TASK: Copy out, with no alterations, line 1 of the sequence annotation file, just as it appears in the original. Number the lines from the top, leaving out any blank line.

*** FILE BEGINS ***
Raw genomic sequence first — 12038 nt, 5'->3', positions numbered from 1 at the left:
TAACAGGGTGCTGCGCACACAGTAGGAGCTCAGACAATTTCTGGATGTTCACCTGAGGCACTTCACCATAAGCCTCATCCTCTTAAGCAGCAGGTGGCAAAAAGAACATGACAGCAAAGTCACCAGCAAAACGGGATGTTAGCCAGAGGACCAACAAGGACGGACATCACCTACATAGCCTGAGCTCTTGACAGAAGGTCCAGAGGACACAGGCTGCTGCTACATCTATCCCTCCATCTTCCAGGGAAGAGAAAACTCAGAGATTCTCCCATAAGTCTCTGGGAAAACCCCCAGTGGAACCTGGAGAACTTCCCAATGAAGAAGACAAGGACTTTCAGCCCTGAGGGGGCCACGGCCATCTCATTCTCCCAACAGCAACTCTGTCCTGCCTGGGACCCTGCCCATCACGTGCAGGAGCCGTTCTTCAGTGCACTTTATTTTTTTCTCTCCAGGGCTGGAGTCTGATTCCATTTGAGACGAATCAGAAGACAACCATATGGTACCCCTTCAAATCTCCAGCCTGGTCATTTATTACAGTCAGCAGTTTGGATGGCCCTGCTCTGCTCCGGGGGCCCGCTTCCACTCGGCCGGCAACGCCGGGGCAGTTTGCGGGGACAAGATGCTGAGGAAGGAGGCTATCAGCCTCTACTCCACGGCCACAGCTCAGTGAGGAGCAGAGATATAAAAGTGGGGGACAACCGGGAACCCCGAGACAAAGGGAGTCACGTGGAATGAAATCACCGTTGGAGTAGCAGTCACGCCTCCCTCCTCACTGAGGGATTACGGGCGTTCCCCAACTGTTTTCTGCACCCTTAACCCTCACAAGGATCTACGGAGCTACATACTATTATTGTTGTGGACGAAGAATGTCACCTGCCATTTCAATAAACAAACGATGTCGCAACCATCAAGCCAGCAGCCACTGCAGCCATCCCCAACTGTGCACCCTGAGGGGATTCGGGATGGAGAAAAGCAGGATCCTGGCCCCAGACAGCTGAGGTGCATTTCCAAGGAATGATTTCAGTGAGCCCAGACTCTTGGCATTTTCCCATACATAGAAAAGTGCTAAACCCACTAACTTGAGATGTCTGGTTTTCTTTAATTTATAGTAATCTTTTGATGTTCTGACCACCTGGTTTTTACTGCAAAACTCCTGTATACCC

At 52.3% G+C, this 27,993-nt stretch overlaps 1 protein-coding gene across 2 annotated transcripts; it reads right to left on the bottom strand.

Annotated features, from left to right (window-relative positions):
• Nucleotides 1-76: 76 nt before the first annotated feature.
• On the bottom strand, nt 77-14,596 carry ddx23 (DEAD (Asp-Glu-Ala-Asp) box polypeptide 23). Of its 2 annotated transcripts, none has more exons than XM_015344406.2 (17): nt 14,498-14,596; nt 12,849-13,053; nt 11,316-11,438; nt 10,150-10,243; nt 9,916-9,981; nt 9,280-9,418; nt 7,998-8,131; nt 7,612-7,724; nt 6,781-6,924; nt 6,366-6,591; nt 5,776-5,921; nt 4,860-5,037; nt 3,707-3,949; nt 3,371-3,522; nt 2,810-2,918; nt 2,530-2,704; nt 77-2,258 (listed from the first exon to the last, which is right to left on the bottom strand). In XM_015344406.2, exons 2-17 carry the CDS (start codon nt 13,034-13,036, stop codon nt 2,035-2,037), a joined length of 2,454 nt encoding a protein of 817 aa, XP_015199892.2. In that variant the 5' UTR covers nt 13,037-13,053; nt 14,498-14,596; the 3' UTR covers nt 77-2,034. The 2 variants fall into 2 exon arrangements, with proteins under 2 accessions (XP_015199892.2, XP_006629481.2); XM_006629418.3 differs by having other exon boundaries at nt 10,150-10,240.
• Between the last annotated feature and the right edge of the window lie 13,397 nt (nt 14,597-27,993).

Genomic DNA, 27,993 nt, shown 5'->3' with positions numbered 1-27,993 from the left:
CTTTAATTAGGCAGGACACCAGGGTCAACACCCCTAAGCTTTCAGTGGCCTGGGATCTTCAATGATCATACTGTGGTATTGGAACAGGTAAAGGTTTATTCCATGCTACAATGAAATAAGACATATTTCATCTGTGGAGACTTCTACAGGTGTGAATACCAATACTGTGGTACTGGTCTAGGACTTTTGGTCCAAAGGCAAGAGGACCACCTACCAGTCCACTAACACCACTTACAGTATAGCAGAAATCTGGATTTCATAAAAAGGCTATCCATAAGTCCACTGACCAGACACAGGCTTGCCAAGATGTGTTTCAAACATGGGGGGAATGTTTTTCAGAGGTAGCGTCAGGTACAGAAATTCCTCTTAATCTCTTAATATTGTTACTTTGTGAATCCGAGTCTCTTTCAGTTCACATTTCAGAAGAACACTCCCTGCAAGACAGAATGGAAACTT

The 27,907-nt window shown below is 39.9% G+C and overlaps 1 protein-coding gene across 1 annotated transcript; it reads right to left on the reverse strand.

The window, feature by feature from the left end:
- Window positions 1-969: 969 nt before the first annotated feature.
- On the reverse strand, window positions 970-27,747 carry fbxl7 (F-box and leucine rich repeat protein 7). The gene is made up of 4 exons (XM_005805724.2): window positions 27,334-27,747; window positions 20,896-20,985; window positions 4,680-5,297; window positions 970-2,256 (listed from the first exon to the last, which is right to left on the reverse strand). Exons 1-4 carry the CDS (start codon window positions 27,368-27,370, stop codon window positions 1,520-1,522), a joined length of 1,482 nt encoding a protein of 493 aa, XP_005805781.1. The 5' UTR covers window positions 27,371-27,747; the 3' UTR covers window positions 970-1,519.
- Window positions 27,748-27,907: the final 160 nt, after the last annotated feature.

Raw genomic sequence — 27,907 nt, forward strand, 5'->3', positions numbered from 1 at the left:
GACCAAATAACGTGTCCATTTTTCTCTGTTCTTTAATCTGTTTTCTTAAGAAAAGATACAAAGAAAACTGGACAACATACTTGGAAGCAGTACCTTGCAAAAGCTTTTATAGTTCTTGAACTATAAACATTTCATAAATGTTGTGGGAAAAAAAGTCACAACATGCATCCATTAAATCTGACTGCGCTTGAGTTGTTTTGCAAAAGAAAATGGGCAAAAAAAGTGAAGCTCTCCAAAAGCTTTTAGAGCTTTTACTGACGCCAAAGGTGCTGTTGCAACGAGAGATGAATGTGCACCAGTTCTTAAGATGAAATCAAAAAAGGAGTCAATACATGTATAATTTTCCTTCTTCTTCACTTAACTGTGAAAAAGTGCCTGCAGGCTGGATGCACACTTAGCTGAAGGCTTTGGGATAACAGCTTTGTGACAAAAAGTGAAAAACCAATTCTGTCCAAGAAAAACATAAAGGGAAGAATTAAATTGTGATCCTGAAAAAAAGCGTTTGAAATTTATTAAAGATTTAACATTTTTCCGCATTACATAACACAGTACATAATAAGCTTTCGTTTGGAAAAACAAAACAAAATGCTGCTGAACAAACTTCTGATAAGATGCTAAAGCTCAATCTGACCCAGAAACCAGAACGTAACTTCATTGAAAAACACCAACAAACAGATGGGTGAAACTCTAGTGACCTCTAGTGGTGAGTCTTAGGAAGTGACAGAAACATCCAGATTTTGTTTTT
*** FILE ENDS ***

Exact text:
Raw genomic sequence first — 12038 nt, 5'->3', positions numbered from 1 at the left: